The key to this meal is the soffritto – the mixture of carrot, onion, and celery. It makes the sauce taste amazing and the house smells awesome for hours after! It conjures up that “something’s cooking” smell that makes your stomach grumble!
I finally perfected the pasta – I made tagliatelle, which is a long, thin ribbon. It made all the difference – this tasted so gourmet!
2 tablespoons unsalted butter
2 small carrots, chopped
1 celery stalk, chopped
1 yellow onion, chopped
2 ounces thick-cut pancetta, chopped
1/2 pound ground pork
1/2 pound ground beef chuck
1/2 cup dry red wine, such as Barbera
1 cup drained, chopped canned
Roma tomatoes (aka plum tomatoes)
1 tablespoon tomato paste
2 cups beef stock, plus more as needed
1 cup whole milk (I just use my fat-free milk, but I’m sure whole would be yummy)
Freshly ground pepper
1/8 teaspoon ground nutmeg
1 pound fresh egg pasta dough
Grated Parmigiano-Reggiano cheese
To make the Bolognese sauce, in a Dutch oven or other large, heavy pot over medium-low heat, melt the butter. Add the carrots, celery, onion and pancetta and cook, stirring occasionally, until the ingredients are tender and a rich golden brown, about 30 minutes. If the ingredients begin to brown too much, reduce the heat and stir in a spoonful or two of warm water.
Add the ground meats to the pot and stir well. Raise the heat to medium and cook, breaking up the meats with a wooden spoon, until lightly browned and crumbly and their juices have evaporated, about 20 minutes.
Add the wine and deglaze the pot, scraping up the browned bits from the pot bottom. Cook until the wine evaporates, about 2 minutes. Stir in the tomatoes, the tomato paste, the 2 cups stock, the milk, 1 teaspoon salt, 1/4 teaspoon pepper, and the nutmeg. Cook the mixture until it just begins to simmer, then reduce the heat to very low and continue to cook, stirring occasionally, for about 1 hour. If the sauce becomes too thick or threatens to scorch, add a little more stock.
Partially cover the pot and continue cooking the sauce on the lowest heat setting until it is thick and dark brown, 1 – 1 1/2 hours longer. When the sauce is ready, use a large spoon to skim off and discard any fat that floats on the surface. Cover the pan and set aside.
While the sauce is simmering, make the pasta dough, then divide and roll out each piece into a sheet 1/16 inch thick. Cut the pasta into tagliatelle and let dry for 10-20 minutes.
Bring a large pot three-fourths full of water to a rolling boil and add about 2 tablespoons salt. Add the tagliatelle, stir well, and cook, stirring occasionally, until al dente, 1 1/2 – 2 minutes.
While the pasta is cooking, reheat the sauce over medium-low heat. Taste and adjust the seasoning with salt, pepper and/or nutmeg.
When the tagliatelle is ready, scoop out and reserve about 2 ladlefuls of the cooking water, then drain the pasta. Add the drained pasta to the sauce in the pot and stir and toss until well coated with the sauce, adjusting the consistency with some of the cooking water if needed. Serve with fresh grated cheese.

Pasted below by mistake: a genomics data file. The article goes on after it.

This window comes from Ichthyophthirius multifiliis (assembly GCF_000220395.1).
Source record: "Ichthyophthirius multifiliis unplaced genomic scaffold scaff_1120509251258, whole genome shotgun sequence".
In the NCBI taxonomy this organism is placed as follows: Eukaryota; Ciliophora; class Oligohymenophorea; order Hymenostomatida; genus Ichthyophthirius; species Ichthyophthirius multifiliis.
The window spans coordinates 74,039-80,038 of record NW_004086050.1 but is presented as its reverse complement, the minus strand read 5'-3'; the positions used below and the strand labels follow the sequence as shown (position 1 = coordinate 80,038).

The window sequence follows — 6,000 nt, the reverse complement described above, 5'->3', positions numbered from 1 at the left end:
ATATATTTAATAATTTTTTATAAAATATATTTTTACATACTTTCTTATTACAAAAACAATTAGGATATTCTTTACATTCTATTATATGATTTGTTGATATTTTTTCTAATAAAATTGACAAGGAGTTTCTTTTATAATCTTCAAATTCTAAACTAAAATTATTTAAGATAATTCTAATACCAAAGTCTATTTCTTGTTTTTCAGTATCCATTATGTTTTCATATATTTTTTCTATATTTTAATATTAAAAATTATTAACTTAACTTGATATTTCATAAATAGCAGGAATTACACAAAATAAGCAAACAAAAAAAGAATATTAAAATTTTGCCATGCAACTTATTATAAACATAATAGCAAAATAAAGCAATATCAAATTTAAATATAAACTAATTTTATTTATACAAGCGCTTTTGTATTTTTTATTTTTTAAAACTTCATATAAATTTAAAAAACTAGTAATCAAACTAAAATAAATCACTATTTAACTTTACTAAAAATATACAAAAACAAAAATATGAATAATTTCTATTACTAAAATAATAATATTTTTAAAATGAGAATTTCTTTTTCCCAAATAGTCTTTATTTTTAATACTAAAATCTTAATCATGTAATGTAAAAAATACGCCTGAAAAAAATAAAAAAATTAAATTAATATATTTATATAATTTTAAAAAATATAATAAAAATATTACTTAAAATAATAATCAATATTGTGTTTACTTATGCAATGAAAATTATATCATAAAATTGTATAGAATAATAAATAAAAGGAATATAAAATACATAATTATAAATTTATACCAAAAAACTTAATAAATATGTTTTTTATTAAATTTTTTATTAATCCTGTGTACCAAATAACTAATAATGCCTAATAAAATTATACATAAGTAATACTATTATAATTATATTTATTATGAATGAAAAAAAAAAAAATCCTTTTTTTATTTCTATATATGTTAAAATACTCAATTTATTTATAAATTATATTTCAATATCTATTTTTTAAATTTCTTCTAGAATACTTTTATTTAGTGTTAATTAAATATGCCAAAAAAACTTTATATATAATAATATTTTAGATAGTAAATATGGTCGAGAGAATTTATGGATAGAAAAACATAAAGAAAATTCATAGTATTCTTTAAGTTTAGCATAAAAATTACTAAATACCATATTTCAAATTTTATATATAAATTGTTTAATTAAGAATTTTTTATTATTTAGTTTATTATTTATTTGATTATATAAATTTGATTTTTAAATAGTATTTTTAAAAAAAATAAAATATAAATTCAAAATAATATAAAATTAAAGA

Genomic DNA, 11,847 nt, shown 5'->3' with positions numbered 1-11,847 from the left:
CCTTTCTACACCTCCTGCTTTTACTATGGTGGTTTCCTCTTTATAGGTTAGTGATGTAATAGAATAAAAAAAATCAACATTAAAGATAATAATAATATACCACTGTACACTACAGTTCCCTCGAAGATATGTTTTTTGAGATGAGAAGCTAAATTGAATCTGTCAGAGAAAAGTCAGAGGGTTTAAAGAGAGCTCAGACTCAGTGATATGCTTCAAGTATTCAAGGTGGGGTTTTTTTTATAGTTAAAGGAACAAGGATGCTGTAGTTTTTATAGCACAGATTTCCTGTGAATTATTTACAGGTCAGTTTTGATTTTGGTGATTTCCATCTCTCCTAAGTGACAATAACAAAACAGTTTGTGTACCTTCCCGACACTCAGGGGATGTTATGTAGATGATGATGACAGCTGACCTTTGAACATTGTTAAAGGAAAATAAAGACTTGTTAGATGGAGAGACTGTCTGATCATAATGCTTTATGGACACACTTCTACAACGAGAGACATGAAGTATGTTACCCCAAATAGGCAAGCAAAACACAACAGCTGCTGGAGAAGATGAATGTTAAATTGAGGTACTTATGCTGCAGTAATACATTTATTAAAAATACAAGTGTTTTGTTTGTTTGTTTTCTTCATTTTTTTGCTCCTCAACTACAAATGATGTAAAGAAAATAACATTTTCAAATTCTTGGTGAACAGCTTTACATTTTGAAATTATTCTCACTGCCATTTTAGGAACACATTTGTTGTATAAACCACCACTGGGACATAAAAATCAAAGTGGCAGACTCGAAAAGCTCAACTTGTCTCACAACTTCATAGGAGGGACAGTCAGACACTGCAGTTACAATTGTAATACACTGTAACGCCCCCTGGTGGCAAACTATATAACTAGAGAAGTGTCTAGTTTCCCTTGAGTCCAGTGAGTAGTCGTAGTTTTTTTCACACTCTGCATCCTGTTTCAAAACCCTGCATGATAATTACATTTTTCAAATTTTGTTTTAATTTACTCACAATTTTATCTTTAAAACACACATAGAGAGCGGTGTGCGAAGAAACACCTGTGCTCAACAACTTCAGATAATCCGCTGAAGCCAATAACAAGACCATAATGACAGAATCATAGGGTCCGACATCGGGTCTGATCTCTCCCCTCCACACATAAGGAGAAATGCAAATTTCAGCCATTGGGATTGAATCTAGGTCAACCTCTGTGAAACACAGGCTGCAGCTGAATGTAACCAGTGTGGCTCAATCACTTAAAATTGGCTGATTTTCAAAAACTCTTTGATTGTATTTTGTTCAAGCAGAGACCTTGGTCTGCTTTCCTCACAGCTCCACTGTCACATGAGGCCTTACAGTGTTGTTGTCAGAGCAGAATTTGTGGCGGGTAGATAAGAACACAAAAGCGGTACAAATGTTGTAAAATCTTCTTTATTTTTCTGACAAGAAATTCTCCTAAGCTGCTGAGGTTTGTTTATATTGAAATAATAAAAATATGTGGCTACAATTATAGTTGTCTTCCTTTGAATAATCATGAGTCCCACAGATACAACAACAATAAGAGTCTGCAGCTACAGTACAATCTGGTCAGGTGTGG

Tonight I decided to try a new recipe for smothered pork chops. I’m not gonna lie, they were pretty darned delicious. And it’s a nice change to the general cooking of pork chops that actually keeps them juicy.
4 center-cut bone-in pork loin chops
Kosher salt and fresh ground pepper
2 Tbsp. canola oil
2 Tbsp. butter
1 yellow onion, chopped
1 green pepper, seeded and diced
3 stalks celery, diced
5 cloves garlic, diced
1 tsp. fresh thyme, minced
3 Tbsp. flour
2 1/2 cups chicken broth
1/4 cup heavy creamhot pepper sauce, to tastesteamed rice
Season the pork chops with salt and pepper. In a large frying pan, heat the oil over medium heat. Add the chips to the pan and cook until the undersides are browned, about 3 minutes. Turn and brown the second side, about 3 minutes more. Transfer to a plate.
Add the butter to the pan and reduce the heat to medium. When the butter has melted, add the onion, bell pepper, celery, and garlic, and stir with a wooden spoon to loosen any browned bits in the pan. Cover and cook, stirring occasionally, until the vegetables are tender, about 8 minutes. Stir in the thyme. Sprinkle in the flour and stir well. Gradually stir in the stock and bring to a simmer.
Return the pork chops to the pan and reduce the heat to medium-low. Cover and simmer until the pork shows no sign of pink when pierced, about 20 minutes. Transfer the chops to a plate. Stir the cream into the gravy in the pan and bring to a boil. Cook until thickened, about 1 minute. Season to taste with salt and hot pepper sauce. Pour the gravy over the pork and serve with steamed rice.
On a side note, my mom got Kati and I “garbage bowls” for Christmas. We were both a little shocked (I had never heard of one) and joked about it. I used it last night for popcorn and Mom said to call her when I used it for real. Well, I did. And I stand corrected. It really is the greatest thing since sliced bread. It has a non-stick bottom that keeps it from moving around and is way easier to throw everything into as you’re chopping (instead of the plastic bags from the store or running back and forth to the trash). It’s the perfect size and I love the color! Thanks Mom!!!!